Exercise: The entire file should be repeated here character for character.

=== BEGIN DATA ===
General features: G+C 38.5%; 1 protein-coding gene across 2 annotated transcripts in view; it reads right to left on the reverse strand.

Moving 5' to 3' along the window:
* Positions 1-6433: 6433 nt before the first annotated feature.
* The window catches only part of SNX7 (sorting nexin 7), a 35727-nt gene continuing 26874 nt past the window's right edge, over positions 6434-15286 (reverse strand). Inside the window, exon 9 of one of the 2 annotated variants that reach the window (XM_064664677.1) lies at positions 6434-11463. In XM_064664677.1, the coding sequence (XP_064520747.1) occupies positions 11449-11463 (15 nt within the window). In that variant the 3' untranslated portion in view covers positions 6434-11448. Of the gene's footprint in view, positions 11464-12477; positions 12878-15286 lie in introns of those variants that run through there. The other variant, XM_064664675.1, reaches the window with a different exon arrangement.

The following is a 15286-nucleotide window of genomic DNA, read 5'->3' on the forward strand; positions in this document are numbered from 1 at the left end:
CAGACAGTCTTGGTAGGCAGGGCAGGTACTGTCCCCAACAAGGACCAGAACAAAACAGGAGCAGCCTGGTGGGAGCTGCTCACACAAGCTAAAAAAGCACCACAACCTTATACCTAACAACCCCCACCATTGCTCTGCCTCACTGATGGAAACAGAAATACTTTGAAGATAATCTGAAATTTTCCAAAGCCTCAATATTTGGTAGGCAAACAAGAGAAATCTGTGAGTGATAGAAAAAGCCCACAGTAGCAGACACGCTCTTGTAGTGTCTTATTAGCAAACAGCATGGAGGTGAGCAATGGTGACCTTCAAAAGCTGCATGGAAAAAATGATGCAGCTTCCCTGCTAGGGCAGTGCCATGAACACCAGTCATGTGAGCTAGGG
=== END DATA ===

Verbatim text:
General features: G+C 38.5%; 1 protein-coding gene across 2 annotated transcripts in view; it reads right to left on the reverse strand.

Moving 5' to 3' along the window:
* Positions 1-6433: 6433 nt before the first annotated feature.
* The window catches only part of SNX7 (sorting nexin 7), a 35727-nt gene continuing 26874 nt past the window's right edge, over positions 6434-15286 (reverse strand). Inside the window, exon 9 of one of the 2 annotated variants that reach the window (XM_064664677.1) lies at positions 6434-11463. In XM_064664677.1, the coding sequence (XP_064520747.1) occupies positions 11449-11463 (15 nt within the window). In that variant the 3' untranslated portion in view covers positions 6434-11448. Of the gene's footprint in view, positions 11464-12477; positions 12878-15286 lie in introns of those variants that run through there. The other variant, XM_064664675.1, reaches the window with a different exon arrangement.

The following is a 15286-nucleotide window of genomic DNA, read 5'->3' on the forward strand; positions in this document are numbered from 1 at the left end:
CAGACAGTCTTGGTAGGCAGGGCAGGTACTGTCCCCAACAAGGACCAGAACAAAACAGGAGCAGCCTGGTGGGAGCTGCTCACACAAGCTAAAAAAGCACCACAACCTTATACCTAACAACCCCCACCATTGCTCTGCCTCACTGATGGAAACAGAAATACTTTGAAGATAATCTGAAATTTTCCAAAGCCTCAATATTTGGTAGGCAAACAAGAGAAATCTGTGAGTGATAGAAAAAGCCCACAGTAGCAGACACGCTCTTGTAGTGTCTTATTAGCAAACAGCATGGAGGTGAGCAATGGTGACCTTCAAAAGCTGCATGGAAAAAATGATGCAGCTTCCCTGCTAGGGCAGTGCCATGAACACCAGTCATGTGAGCTAGGG